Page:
Director of Probation Aftercare Services at the Department of Correctional Services, Janet Davey, tells JIS News that the primary aim of the camp is to stimulate the mind of each camper, so that he or she will see the need to make the changes that are necessary to become the best that he or she can be.

“I am so happy that we were able to execute the camp this year. I spoke to the campers in Santa Cruz (St. Elizabeth) and they are so excited about it, because it is their first time and based on the feedback, they wish to do it again. They even want an extension, but we do not have the resources to extend it,” she says.

Ms. Davey notes that all the campers were referred by the courts, with the exception of two campers who were sent by their schools to participate in the behaviour mediation programme.

The youngsters involved in the camp were males and females who committed minor offences, such as simple larceny and assault.

The Director tells JIS News that the camp provides an opportunity for the Probation Aftercare Services to package and deliver an intervention strategy that seeks to address the specialised needs of the participants.

It also provides the courts with an alternative – to refer children whose awareness needs to be heightened in specific areas.

One 18-year-old camper, who was sent to the camp by the court for an offence committed while in high school, tells JIS News that he has been exposed to so much through the camp that he now knows how to conduct himself and stay out of trouble.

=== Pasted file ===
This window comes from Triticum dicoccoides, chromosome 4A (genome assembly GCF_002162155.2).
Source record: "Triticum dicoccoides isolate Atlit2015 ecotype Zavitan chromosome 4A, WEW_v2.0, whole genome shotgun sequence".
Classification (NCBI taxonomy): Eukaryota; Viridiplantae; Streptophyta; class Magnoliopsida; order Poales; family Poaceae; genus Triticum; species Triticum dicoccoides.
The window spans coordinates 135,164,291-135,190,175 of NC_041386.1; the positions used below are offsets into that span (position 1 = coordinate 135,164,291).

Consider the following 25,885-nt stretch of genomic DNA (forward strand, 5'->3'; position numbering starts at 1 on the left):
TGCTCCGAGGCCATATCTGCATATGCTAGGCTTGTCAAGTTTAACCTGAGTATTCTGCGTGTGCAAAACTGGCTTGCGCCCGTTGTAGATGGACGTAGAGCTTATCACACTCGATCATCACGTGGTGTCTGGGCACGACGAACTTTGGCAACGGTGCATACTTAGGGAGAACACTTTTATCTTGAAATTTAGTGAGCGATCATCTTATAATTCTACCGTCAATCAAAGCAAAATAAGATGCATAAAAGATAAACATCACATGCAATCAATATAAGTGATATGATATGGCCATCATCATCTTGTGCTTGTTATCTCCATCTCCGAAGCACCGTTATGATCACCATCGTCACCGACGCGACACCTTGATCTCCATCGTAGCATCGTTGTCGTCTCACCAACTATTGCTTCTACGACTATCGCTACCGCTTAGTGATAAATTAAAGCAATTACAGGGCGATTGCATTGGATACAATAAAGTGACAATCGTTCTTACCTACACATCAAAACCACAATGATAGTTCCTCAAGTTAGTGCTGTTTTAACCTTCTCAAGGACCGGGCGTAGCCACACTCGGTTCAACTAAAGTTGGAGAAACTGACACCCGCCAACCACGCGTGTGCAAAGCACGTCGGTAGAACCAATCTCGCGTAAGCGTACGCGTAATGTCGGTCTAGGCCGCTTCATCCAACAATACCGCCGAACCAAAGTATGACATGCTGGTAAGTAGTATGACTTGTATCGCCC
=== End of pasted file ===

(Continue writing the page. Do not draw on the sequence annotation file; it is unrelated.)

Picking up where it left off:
“I know that I am to make better decisions. I will stay on the right path now, because first of all I was locked up and that was not nice and now I have a second chance for which I am grateful,” he shares.

The participant says he met a prisoner who has been sentenced to more than 16 years, and having heard his experiences he will not do anything to end up in prison.

“Out here nicer than in prison. I enjoyed the experience at the camp and I got to socialise with other persons,” he tells JIS News.

Similarly, Probation Officer and Camp Facilitator from St Elizabeth, Tracey Myrie, enjoyed the camp experience and was delighted to have shared in the empowerment of the young people.

“The students were very receptive to the presentations; the questions they asked show that it got them thinking and their mindset has shifted a bit. They keep asking me to remind them of something a presenter said and to ask for advice on what they can do. The experience is just awesome,” she says.

Ms. Myrie explains that following the day camp, the child offenders meet with their probation officer once monthly for counselling to ensure they are engaged in school, other positive activities and that they are staying away from the negative influences that brought them into the system.

Home visits are also conducted to assess what happens there, as well as community visits.

Ms. Myrie notes that at her probation office in St. Elizabeth a parent session has been initiated, where the officer meets with the parents and the probationers to see how they are coping in the home.

In addition, the Officer assists the parent to continue the rehabilitation process so there is no lapse.

Probation Aftercare Services hosted their first Camp in August 2003. The recent camp was held under the theme ‘The Change Begins with Me’.